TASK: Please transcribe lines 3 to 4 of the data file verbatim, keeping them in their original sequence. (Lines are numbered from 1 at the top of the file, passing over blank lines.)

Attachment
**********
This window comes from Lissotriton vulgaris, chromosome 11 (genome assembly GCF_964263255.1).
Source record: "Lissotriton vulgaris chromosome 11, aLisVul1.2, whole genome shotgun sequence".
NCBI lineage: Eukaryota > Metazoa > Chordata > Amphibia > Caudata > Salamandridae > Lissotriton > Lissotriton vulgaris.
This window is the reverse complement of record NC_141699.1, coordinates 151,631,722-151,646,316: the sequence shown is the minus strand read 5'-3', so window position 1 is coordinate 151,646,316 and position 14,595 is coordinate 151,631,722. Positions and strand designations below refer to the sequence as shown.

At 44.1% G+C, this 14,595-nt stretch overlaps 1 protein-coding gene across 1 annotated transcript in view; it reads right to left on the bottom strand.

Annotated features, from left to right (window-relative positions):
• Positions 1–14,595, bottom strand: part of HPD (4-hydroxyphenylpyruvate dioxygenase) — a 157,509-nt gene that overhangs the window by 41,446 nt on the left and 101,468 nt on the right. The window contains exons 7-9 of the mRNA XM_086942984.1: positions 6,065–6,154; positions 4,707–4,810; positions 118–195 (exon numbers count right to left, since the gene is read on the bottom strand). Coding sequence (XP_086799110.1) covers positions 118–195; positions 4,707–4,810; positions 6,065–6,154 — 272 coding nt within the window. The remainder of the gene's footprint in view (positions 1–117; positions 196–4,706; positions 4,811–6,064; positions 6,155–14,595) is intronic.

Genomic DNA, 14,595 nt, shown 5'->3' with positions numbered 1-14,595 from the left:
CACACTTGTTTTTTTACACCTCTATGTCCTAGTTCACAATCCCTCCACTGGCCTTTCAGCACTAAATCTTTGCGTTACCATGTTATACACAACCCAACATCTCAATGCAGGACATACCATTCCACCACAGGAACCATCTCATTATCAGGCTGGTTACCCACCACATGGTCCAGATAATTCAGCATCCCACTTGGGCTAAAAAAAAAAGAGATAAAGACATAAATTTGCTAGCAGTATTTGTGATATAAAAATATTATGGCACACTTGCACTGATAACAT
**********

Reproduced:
NCBI lineage: Eukaryota > Metazoa > Chordata > Amphibia > Caudata > Salamandridae > Lissotriton > Lissotriton vulgaris.
This window is the reverse complement of record NC_141699.1, coordinates 151,631,722-151,646,316: the sequence shown is the minus strand read 5'-3', so window position 1 is coordinate 151,646,316 and position 14,595 is coordinate 151,631,722. Positions and strand designations below refer to the sequence as shown.